64. 64.
  65. 65. Cyberhoby fully adjustable articulator and Cyberhoby computer pantograph
  66. 66. Requirements It should Hold casts in correct horizontal and vertical relationships. Provide a positive anterior vertical stop (incisal pin) Accept a facebow transfer record utilising anterior reference point. Open and close in hinge movement. Allow lateral and protrusive jaw motion. 
  67. 67. Additional requirements Centric locking device  Removable mounting plates that can be positioned accurately.  Adjustable incisal guide table.  Adjustable inter condylar width of the condylar elements. 
  68. 68. Uses     To diagnose dental occlusal conditions in both natural and artificial conditions. To plan dental procedures that involve positions,contuors,and relationships of both natural and artificial teeth as they relate to each other.. To correct and modify completed restorations. Can be helpful in teaching and studying of occlusion and mandibular movements.
  69. 69. Advantages      Better visualization (lingual view).. Patient cooperation not critical once the appropriate inter occlusal record is obtained. Refinement of complete denture occlusion is much easier using an articulator than in patient’s mouth. Saves time. Patients tongue, saliva, cheeks are not factors.
  70. 70. Advantages of adjustable articulators Balanced occlusion: In any closed mandibular position,centric or eccentric maxium number of teeth is in contact and therefore the occlusal load is distributed over the supporting tissues. Stability: Because of maximum number of teeth in contact and elimination of cuspal interference,little tendency of the dentures to be dragged across the mucosa 
  71. 71. Contd Reduced trauma: Minimum amount of damage to the supporting tissue. Functional movements Balanced articulation allows for normal mandibular movement, than teeth set for static occlusion which requires a new pattern of muscle controlled movements to be learnt. 
  72. 72. Limitations The articulator is subject to error in tolling and errors resulting from metal fatigue.  The movements simulated are empty mouth sliding motions and not functional movements.  It is unlikely for any articulator to duplicate condylar movements in the TMJ. 
  73. 73. Selection of an articulator for complete dentures    If occlusal contacts are to be perfected in centric relation only ,then a simple hinge articulator can be selected If denture teeth are to have cross arch and cross tooth balanced occlusion then minimum requirement is semi adjustable articulator. If complete control of occlusion is desired,a completely adjustable articulator is selected.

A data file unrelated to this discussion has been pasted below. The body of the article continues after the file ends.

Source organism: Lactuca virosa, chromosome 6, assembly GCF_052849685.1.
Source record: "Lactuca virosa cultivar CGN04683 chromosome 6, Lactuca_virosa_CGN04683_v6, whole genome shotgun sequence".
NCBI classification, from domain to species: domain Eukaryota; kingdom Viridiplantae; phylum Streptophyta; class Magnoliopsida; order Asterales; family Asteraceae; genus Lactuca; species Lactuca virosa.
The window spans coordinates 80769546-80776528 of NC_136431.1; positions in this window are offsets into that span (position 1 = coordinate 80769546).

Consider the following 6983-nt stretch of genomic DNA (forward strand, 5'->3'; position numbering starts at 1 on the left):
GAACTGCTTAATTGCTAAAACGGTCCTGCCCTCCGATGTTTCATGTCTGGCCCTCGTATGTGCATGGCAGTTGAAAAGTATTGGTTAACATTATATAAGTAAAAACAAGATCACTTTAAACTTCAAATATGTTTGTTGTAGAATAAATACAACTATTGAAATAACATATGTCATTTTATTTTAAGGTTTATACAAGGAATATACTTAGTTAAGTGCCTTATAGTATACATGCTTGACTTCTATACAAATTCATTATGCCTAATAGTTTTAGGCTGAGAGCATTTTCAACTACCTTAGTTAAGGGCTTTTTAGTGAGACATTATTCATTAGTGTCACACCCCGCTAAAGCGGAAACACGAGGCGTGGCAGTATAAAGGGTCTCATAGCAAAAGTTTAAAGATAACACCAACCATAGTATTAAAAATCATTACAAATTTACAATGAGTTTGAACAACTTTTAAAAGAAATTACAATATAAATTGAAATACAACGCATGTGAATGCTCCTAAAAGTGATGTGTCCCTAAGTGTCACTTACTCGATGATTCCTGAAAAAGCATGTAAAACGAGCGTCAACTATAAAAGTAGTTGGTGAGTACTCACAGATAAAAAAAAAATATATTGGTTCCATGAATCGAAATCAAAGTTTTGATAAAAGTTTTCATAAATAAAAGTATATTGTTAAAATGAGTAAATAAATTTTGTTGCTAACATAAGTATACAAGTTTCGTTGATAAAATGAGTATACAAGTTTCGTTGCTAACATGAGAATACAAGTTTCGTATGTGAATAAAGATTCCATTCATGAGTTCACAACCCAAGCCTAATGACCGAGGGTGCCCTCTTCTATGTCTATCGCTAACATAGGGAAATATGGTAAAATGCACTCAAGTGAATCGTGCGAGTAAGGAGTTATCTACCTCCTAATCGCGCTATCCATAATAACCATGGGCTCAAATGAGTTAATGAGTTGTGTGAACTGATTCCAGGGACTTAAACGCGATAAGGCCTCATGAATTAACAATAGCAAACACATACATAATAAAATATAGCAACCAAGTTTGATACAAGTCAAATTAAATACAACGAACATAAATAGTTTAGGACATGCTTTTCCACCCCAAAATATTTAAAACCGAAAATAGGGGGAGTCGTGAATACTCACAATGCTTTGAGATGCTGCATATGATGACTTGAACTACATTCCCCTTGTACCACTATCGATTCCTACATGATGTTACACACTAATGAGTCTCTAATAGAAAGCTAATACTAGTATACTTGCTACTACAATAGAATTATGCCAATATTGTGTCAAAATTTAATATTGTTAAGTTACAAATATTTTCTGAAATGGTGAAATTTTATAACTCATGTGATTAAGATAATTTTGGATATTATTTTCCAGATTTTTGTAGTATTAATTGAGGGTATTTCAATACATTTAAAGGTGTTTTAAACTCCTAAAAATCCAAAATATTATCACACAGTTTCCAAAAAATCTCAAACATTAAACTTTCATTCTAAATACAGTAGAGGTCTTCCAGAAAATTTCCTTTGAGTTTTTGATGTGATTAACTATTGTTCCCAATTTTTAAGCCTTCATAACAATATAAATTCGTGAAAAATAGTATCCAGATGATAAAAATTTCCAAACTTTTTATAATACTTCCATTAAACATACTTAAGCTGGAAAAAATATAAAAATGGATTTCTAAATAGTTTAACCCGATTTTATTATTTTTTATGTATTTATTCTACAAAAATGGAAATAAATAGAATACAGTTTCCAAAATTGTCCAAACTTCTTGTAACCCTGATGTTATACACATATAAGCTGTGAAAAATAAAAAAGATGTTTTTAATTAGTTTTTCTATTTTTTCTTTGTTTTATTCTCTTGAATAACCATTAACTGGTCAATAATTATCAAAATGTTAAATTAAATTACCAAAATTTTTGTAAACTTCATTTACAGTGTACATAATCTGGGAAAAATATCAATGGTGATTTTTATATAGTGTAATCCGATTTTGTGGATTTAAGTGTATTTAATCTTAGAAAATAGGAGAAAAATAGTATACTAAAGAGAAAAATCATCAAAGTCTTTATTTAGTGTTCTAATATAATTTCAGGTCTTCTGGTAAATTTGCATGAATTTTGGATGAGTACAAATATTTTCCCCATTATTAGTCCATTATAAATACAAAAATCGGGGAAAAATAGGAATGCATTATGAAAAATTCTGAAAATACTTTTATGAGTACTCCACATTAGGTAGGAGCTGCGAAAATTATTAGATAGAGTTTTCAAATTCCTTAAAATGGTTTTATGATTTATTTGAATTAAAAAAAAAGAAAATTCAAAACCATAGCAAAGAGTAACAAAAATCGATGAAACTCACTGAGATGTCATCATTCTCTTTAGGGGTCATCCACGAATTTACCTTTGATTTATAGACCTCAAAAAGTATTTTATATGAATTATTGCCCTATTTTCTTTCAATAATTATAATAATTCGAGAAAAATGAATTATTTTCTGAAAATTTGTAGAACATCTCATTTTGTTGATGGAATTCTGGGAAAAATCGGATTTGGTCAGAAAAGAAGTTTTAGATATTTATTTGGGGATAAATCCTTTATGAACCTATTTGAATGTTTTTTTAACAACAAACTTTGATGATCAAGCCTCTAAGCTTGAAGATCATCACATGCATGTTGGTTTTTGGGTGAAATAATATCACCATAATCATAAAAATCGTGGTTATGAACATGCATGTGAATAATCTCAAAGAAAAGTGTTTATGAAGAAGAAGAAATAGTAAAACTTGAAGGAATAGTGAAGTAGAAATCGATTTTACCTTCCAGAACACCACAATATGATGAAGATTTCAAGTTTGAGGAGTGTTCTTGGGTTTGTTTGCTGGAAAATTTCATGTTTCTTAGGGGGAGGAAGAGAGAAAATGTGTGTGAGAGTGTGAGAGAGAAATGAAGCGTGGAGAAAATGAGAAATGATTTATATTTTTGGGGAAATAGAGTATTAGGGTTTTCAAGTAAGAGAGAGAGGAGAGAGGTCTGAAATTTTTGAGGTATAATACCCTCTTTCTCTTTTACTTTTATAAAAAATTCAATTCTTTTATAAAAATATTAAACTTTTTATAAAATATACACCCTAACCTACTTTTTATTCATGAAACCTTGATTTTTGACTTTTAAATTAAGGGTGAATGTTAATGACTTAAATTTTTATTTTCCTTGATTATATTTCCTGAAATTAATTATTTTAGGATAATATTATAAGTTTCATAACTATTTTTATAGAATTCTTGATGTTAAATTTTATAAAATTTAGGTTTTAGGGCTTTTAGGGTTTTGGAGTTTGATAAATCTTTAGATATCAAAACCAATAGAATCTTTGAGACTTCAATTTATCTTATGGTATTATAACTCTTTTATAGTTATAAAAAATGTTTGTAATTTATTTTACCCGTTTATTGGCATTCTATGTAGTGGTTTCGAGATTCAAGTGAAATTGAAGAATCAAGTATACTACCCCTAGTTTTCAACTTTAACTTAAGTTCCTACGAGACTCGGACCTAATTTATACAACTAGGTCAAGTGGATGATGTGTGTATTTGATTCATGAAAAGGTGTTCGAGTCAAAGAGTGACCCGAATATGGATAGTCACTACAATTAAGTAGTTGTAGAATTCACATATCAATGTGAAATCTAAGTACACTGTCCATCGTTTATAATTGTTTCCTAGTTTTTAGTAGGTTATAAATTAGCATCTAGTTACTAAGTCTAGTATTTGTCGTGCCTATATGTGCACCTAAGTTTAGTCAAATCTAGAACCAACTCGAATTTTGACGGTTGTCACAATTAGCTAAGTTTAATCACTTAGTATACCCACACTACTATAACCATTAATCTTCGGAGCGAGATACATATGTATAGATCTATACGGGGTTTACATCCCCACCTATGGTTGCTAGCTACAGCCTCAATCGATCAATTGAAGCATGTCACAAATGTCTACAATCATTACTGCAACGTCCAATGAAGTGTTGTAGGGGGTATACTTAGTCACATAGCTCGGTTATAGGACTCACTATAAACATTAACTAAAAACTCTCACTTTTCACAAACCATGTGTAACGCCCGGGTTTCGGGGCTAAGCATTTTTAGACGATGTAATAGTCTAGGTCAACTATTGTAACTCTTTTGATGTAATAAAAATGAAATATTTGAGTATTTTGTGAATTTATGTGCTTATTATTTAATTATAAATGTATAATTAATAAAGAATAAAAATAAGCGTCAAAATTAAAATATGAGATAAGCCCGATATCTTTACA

74. 74. contd   These complicated articulators pose problems in fabricating complete dentures because of the resiliency of soft tissues of basal seat on which the recording bases must rest. As the resiliency permits some movements of the bases in relation to the bone, the records made are not necessarily of the true path.
  75. 75. Parts of an Articulator The movement of the frame of the articulator is governed at three points. Posteriorly by the two condylar guidances and anteriorly by the incisal post
  76. 76. Condylar guidance It is the mechanical form located in the upper posterior region that controls movement of its mobile.  Condylar guidance inclination  The angle formedby the inclination of a condylar guide control surface of an articulator with the horizontal. (GPT-8) 
  77. 77. Importance      Condylar path is determined by the distal slope of the articular eminence. This path dis engages the teeth in the excursions of the mandible. The cusps should travel past each other with out interfering with the excursions,yet they should be close enough to masticate food efficiently. The angle of the path determines the cuspal angle from the tip of a cusp to the fossa. The curvature determines the topography of cusp between of the fossa. and the base
  78. 78. negative condylar guidance When the inclination of central bearing plate is greater than the axis path inclination a negative angle will be registered.  In such cases , compesatory curves may almost be flat or reversed. 
  79. 79. Incisal guidance Anatomically The influence of the contacting surfaces of the mandibular and maxillary anterior teeth on mandibular movements.  On the articulator The influence of the contacting surfaces of the guide pin and guide table on articulator movements. 
  80. 80. Incisal guide angle Anatomically The angle formed by the intersection of the plane of occlusion and a line within the sagittal plane determined by the incisal edges of the maxillary and mandibular central incisors when the teeth are in maximum intercuspation.  On the articulator That angle formed in the sagittal plane,between the plane of reference and the slope of anterior guide table,as viewed in the sagittal plane. 
  81. 81. Importance    Angle of the incisal guidance table will markedly affect the cusp angles,cusp height,overbite and overjet. Steeper the slope of the incisal guide table,the higher and steeper will need to be the cusps of premolar and molar teeth. This high steep cusps are liable to instability of dentures in mouth because limitations in the accuracy of simulating the patient in the laboratory.
  82. 82. Importance contd  Make vertical overlap as lessas possible.this is particularly true when the mandible is atrophic and almost without any alveolar ridge.
  83. 83. Thank you For more details please visit